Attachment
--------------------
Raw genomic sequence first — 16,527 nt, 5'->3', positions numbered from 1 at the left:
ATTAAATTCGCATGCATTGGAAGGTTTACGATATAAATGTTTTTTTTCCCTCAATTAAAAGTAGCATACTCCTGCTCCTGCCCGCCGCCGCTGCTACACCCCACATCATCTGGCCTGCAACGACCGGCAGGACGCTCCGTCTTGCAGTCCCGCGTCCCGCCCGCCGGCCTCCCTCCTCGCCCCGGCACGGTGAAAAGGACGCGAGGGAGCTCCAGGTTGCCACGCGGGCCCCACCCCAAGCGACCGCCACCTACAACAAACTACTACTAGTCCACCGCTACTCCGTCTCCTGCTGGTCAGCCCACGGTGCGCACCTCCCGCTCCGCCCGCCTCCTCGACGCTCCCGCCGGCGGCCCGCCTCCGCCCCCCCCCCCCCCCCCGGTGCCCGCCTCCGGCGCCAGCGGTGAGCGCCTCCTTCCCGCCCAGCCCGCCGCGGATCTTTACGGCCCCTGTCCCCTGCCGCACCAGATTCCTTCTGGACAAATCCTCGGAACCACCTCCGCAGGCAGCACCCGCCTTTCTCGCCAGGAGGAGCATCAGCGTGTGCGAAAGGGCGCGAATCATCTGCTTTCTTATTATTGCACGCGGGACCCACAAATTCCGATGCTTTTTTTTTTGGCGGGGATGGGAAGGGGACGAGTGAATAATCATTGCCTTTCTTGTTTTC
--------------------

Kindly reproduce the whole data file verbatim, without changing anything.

Raw genomic sequence first — 16,527 nt, 5'->3', positions numbered from 1 at the left:
ATTAAATTCGCATGCATTGGAAGGTTTACGATATAAATGTTTTTTTTCCCTCAATTAAAAGTAGCATACTCCTGCTCCTGCCCGCCGCCGCTGCTACACCCCACATCATCTGGCCTGCAACGACCGGCAGGACGCTCCGTCTTGCAGTCCCGCGTCCCGCCCGCCGGCCTCCCTCCTCGCCCCGGCACGGTGAAAAGGACGCGAGGGAGCTCCAGGTTGCCACGCGGGCCCCACCCCAAGCGACCGCCACCTACAACAAACTACTACTAGTCCACCGCTACTCCGTCTCCTGCTGGTCAGCCCACGGTGCGCACCTCCCGCTCCGCCCGCCTCCTCGACGCTCCCGCCGGCGGCCCGCCTCCGCCCCCCCCCCCCCCCCCGGTGCCCGCCTCCGGCGCCAGCGGTGAGCGCCTCCTTCCCGCCCAGCCCGCCGCGGATCTTTACGGCCCCTGTCCCCTGCCGCACCAGATTCCTTCTGGACAAATCCTCGGAACCACCTCCGCAGGCAGCACCCGCCTTTCTCGCCAGGAGGAGCATCAGCGTGTGCGAAAGGGCGCGAATCATCTGCTTTCTTATTATTGCACGCGGGACCCACAAATTCCGATGCTTTTTTTTTTGGCGGGGATGGGAAGGGGACGAGTGAATAATCATTGCCTTTCTTGTTTTC